Written at 8:28 PM on 10-14-06 in Berlin, Germany
Note: The computer I’m posting this from doesn’t have microsoft word so all the commas are replaced with weird symbol thingies. I’ll fix it when I have time.
Well, I’m sick again. Thanks a lot, Julie. Ill get to that in a moment, though.
I spent most of my last full day in Prague hanging around the Shakespeare Café. I did quite a bit of work on my novel and did some reading as well. I negotiated for one of the books that I wanted from the bookstore in the back of the café. I traded in my pocket translation book (which carried with it a general air of uselessness) and a science book Id swapped for a couple weeks ago. Id not opened either book in about three weeks, which I thought was a sign that it was time for them to go. I didnt get much for them, but it lowered the price of The Holy Blood and the Holy Grail enough that I was willing to fork over the roughly ten euros for it. I justified this, telling myself that the book would have been expensive to begin with, even had it not been an English book being sold in a foreign-speaking country.
I met up with Julie around 4:00 (I was still feeling fine at this point), and what should we do but go to another movie. Now, I must admit that I have a few moral compunctions nagging at me with regards to the four American movies I saw over a five-day period. I justify this course of actions in the simplest possible way: It was Julies fault. I might have gone to one movie on my own, yes, but she was sick and hadnt yet infected me with her plague so I suppose I felt some degree of sympathy for her condition. If she wanted to relax and go to the movies, then I was happy to oblige.
We watched Thank You For Smoking, which was a parody on a tobacco lobbyist. I expected the movie to be funny and utterly without a message, but it surprised in that it actually had some snippits of moral and philosophical content. After the movie, we headed back toward the town. We went back to the cheap clothing store Id visited the previous day. I saw some appealing shoes, but I decided to resist the impulse buy and to wait and see if I still wanted them tomorrow.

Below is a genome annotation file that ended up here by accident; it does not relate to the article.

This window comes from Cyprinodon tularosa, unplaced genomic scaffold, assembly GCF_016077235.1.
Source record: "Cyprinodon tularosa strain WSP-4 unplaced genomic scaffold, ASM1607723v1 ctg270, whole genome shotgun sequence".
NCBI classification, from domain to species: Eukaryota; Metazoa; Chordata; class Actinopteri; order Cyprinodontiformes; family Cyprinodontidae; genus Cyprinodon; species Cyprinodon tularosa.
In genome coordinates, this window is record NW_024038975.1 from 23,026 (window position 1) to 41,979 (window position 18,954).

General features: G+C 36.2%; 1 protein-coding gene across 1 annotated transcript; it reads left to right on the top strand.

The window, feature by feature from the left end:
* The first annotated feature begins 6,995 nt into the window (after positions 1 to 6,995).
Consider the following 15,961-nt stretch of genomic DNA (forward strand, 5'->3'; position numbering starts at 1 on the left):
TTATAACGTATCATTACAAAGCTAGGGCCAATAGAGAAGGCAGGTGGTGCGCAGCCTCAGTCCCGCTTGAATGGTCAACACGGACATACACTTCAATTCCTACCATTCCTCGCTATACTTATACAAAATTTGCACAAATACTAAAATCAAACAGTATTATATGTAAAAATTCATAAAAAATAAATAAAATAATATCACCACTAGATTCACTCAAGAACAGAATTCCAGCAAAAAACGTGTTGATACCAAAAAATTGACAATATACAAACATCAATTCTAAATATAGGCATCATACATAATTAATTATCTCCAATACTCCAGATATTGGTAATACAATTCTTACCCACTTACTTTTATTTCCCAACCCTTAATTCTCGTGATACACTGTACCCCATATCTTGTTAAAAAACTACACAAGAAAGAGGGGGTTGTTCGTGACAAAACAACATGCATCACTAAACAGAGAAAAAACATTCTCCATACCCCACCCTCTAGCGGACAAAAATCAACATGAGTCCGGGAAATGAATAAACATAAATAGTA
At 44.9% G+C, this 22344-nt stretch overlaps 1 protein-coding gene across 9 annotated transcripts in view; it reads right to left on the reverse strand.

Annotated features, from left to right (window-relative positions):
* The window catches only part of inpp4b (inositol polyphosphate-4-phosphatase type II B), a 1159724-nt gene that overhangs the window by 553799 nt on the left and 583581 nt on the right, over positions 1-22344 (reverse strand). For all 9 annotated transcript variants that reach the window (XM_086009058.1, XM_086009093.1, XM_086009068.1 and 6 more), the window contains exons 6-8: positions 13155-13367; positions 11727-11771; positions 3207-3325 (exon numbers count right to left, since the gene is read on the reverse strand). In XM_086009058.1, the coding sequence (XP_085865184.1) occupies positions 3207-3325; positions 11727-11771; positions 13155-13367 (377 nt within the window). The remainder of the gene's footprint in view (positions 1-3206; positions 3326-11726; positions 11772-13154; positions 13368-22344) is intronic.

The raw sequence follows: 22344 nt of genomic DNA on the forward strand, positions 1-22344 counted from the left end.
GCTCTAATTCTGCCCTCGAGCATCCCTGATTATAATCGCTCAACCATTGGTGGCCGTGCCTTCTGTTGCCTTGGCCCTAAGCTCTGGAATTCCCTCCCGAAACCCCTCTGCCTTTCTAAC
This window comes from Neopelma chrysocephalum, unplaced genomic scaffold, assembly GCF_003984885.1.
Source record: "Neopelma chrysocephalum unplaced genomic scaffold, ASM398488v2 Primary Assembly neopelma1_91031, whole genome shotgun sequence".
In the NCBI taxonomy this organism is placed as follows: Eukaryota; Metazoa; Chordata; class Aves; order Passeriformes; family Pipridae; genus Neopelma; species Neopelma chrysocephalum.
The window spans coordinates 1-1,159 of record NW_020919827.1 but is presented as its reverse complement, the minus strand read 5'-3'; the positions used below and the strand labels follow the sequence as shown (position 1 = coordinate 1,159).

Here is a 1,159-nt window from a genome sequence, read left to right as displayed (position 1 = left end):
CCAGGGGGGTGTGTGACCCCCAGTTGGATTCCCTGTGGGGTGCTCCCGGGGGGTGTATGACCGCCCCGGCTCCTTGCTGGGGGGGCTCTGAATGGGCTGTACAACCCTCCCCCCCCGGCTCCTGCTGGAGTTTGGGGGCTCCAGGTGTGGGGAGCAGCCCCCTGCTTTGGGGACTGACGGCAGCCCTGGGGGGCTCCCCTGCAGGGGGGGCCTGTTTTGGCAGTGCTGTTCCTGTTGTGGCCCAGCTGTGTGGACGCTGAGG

We went to dinner, where Julie had a salad (shed finally resigned to eating well) and I had a pasta dish. Not a great meal, but still filling. Afterwards we returned to the hostel briefly, where I got a shower and she got online and where she finalized her arrangements to go to the UK. It seemed I would be going to Berlin alone. After that, we spent the rest of the evening at the Shakespeare Café, me writing and her reading (the tractor book again).
A strange experience worth noting: So while in the café, this girl came in at about 10:00. She sat in the corner and seemed determined to maintain a frown. She was not frowning at me, or anyone in particular, it was sort of a general expression of displeasure at the world. I found it odd, but thought nothing of it. Well, about half an hour later this old guy comes in, sits down, and starts talking to her. Well, it didnt take long to surmise that he was some kind of cigarette-smoking, modern-day, Freud-like psychologist and had an appointment with the frowning girl. Aside from the apparent lack of doctor-patient confidentiality, we were, after all, in a small café full of people, there were several other oddities about this interlude. After a few words from the Praguian Freud, the girl set out telling her story, which included profuse amounts of drug use (starting at age 13 and including marijuana, speed, cocaine, ecstasy, to name a few), a massive settlement for a car wreck shed been in (she refused the money), a marriage of convenience with a gold-digging husband (who she was no longer with), and a general opinion (for her part) that she had been clinically insane for the past two years and had created an alternate personality.